Strong U.S. employment report brightens economic outlook
Workers' take-home pay up 0.6 percent
WASHINGTON — U.S. employment rose more than expected for the second month in a row in July and wages picked up, bolstering expectations of faster economic growth, and raising the probability of a Federal Reserve interest rate increase this year.
Nonfarm payrolls rose by 255,000 jobs after an upwardly revised 292,000 surge in June, with hiring broadly based across the sectors of the economy, the Labor Department said on Friday. In addition, 18,000 more jobs were created in May and June than previously reported.
Economists polled by Reuters had forecast payrolls increasing 180,000 in July and the unemployment rate dipping one-tenth of a percentage point to 4.8 percent.
The unemployment rate was unchanged at 4.9 percent as more people entered the labor market.
Highlighting job market strength, average hourly earnings increased a healthy eight cents and are up 2.6 percent year on year, while workers put in more hours.
“The July jobs report was everything you could have asked for and more. Provided the strength in jobs is confirmed with other economic data, the Fed will have sufficient reason to hike (rates) this year,” said Michelle Meyer, a senior economist at Bank of America Merrill Lynch in New York.
The U.S. dollar rallied against major currencies after the data, while yields rose on U.S. government debt as traders ramped up bets for an eventual Fed interest rate rise.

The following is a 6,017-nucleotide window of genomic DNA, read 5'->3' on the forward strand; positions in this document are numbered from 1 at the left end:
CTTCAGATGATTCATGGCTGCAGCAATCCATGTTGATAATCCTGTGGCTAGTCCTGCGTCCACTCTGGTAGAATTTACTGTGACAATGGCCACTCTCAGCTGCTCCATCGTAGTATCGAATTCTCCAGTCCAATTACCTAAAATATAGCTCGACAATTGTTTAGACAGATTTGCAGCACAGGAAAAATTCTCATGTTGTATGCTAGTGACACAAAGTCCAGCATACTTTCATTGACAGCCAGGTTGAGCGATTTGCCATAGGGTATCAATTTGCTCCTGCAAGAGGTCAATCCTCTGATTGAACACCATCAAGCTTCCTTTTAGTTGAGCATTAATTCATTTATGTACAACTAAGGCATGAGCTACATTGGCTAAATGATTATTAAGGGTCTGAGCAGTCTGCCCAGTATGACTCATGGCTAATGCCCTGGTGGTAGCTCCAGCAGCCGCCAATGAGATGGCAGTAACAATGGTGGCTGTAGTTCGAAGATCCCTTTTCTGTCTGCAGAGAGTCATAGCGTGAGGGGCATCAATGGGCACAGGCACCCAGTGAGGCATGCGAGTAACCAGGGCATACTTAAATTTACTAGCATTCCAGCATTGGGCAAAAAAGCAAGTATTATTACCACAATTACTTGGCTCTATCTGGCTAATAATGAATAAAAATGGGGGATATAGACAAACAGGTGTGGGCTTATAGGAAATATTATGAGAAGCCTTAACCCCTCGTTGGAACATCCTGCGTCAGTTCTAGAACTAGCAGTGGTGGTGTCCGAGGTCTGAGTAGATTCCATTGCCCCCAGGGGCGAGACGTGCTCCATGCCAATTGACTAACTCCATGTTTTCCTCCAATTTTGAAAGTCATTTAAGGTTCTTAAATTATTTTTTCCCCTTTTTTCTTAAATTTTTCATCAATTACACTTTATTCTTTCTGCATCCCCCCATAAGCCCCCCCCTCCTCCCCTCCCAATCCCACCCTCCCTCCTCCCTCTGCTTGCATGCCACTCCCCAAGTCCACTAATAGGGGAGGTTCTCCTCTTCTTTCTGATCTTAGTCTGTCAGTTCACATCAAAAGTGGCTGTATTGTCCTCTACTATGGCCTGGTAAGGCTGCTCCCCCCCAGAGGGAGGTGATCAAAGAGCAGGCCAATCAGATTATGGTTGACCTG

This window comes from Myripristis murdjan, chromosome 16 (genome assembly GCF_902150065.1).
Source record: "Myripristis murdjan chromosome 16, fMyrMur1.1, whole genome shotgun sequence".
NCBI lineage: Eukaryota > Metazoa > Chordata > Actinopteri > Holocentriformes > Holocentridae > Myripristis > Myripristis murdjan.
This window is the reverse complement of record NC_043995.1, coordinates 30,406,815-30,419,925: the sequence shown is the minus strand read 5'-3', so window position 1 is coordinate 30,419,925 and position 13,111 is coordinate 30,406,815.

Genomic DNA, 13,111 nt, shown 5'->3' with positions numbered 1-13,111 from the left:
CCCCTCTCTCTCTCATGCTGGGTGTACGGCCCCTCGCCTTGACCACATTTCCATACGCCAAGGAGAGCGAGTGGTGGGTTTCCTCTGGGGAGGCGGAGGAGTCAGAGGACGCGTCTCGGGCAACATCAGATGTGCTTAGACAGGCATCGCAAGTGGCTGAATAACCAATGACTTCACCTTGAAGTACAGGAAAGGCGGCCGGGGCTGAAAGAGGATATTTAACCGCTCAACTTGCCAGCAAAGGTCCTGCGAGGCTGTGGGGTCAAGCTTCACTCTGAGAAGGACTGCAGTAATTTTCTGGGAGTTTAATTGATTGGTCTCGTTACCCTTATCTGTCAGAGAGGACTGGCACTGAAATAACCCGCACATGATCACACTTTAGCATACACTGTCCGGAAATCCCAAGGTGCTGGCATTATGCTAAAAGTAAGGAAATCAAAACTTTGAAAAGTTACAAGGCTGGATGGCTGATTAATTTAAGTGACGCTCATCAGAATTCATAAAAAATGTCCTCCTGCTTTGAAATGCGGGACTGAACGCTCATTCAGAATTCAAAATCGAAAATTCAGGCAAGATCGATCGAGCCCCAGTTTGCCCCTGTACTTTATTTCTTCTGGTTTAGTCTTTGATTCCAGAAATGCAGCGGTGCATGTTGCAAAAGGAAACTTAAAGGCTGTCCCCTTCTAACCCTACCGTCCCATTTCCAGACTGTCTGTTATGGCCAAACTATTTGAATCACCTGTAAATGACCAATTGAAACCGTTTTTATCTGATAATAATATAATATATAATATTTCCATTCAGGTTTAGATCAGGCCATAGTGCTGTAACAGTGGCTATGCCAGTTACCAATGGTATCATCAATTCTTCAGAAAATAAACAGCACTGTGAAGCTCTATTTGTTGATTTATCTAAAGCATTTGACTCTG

U.S. stocks notched their best day in a month on Friday, with the S&P 500 and Nasdaq indexes both closing at record highs. [.N]
The signs of labor market strength, particularly the pickup in wage growth, could become a factor in the U.S. presidential election in November, given voter frustrations with an economic expansion that has left many Americans behind.
U.S. Republican presidential nominee Donald Trump plans to lay out his economic vision in a speech on Monday.
FED INTEREST RATE RISE SEEN MORE LIKELY
Last month’s strong jobs growth should reinforce the Fed’s confidence in a labor market that officials view as at or near full employment. Fed Chair Janet Yellen has said the economy needs to create just under 100,000 jobs a month to keep up with population growth.
The U.S. central bank raised interest rates for the first rise in nearly a decade last December, but since then has held rates steady amid concerns over persistently low U.S. inflation and a global economic growth slowdown.
Given lingering global uncertainties and the upcoming U.S. presidential election, most economists expect another interest rate increase only in December, but financial markets are less sure.
After Friday’s data, Fed futures contracts were pricing in about a 46 percent chance of a rate hike by the end of this year, up from about 34 percent.
However, more top Wall Street banks now expect the Federal Reserve to raise U.S. interest rates in 2016 after Friday’s jobs report, a Reuters poll conducted on Friday showed.